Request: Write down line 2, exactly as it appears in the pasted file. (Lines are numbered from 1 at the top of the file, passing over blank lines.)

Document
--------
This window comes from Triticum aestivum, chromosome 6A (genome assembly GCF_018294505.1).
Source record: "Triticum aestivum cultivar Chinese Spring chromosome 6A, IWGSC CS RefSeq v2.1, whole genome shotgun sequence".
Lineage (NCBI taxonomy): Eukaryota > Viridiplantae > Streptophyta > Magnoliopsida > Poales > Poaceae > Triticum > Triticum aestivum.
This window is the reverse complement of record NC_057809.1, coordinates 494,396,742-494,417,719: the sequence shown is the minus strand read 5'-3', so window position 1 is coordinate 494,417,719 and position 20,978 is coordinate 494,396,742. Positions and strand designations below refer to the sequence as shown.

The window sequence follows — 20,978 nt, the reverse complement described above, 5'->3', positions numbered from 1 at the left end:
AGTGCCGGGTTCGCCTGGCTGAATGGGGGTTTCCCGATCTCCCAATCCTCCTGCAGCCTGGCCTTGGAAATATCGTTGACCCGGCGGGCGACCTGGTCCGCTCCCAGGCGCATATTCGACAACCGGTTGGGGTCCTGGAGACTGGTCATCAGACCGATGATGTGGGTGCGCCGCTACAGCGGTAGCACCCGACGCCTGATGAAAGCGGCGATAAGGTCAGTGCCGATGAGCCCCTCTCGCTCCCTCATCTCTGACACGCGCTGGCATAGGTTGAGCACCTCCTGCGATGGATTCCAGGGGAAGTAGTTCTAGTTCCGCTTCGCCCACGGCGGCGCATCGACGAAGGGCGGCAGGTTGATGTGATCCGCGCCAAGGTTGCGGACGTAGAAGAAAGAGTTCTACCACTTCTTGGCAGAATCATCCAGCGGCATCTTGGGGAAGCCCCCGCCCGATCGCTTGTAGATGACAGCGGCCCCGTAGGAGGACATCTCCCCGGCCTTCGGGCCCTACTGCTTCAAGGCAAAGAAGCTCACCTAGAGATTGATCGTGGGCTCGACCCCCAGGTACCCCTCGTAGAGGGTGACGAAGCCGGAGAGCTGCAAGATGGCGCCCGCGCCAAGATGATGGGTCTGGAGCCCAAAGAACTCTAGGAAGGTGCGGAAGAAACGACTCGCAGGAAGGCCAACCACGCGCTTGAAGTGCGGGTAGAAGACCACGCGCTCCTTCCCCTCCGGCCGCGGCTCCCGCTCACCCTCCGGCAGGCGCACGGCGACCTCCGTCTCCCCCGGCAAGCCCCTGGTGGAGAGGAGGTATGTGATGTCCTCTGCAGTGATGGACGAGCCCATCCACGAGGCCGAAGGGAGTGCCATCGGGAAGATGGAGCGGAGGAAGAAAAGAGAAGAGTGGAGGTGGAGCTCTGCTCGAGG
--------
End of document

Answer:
Source record: "Triticum aestivum cultivar Chinese Spring chromosome 6A, IWGSC CS RefSeq v2.1, whole genome shotgun sequence".